The future of the auto industry may hinge on three letters, and they’re not BMW, TNC, or DOT.
“I-t-s.” It’s the word found literally and figuratively at the center of a years-long battle over the way automakers sell their products in Michigan. But its ramifications may reach far beyond the state’s borders.
Once removed from a piece of legislation referred to as the “anti-Tesla amendment,” the word effectively banned the California-based carmaker from selling their models in the Great Lakes State, wielded like a tiny shield between an industry that has long found shelter in the shadow of Henry Ford and Silicon Valley’s destructive nature.
The issue centers around a state law barring any automaker from selling new vehicles directly to retail customers “except through its franchised dealers.” Michigan removed the word “its” in 2014, in the so-called “anti-Tesla” move, which the company has sued the state over, claiming it was a direct swipe at its business model.
At stake is not just the fate of Tesla’s business in the area, but the way car manufacturers can do business in Michigan at all.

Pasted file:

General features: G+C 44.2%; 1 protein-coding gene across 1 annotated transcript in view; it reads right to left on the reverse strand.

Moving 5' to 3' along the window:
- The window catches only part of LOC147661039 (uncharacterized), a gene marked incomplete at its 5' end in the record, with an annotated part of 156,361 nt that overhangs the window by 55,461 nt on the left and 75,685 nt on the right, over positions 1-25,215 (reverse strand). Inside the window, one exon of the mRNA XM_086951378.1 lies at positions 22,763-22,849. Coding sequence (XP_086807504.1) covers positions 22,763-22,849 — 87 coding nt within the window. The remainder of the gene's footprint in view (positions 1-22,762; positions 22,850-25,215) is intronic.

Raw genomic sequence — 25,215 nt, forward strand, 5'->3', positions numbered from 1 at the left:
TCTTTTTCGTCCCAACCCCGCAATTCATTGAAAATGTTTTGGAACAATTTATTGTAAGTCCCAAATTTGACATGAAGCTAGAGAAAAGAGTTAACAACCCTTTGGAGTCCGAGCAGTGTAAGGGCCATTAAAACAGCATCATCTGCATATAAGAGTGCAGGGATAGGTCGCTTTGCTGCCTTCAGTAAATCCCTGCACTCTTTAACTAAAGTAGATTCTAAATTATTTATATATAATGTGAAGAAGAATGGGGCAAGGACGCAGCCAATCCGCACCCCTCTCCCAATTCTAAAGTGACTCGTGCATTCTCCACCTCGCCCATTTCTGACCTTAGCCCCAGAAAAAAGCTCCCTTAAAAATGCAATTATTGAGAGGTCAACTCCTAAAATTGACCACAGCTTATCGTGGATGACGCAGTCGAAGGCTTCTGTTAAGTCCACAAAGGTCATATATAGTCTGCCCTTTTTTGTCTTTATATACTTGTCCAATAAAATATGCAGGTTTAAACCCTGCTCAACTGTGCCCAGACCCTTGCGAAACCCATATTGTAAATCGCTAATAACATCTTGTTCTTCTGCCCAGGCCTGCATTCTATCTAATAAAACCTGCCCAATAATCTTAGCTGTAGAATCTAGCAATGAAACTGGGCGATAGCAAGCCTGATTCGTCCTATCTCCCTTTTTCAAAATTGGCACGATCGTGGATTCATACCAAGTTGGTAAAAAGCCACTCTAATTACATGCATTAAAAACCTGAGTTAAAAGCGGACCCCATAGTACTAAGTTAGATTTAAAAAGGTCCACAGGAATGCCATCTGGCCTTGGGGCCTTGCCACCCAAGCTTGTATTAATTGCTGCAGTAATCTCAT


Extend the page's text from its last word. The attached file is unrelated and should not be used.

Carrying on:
The 2014 terminology fortified the state’s requirement that cars be sold through a dealership model—where automakers ship vehicles for a network of local businesses to sell. It’s long been the status quo for unloading new vehicles across the country, and long been in Tesla’s disruptive crosshairs.
The electric carmaker prefers using Tesla storefronts to sell merchandise to its customers, but the language adopted in the Michigan amendment closed an important legal loophole there, making that direct-to-consumer method not just unwelcome, but illegal.
Nearly every state in the country has laws on the books either severely limiting or outright prohibiting the direct-sell approach, and in each case, Tesla is attempting to blow up that norm.
If the company is successful, it could drastically change the car-selling landscape nationwide. But so far on its journey, it’s been hitting more speed bumps than smooth road.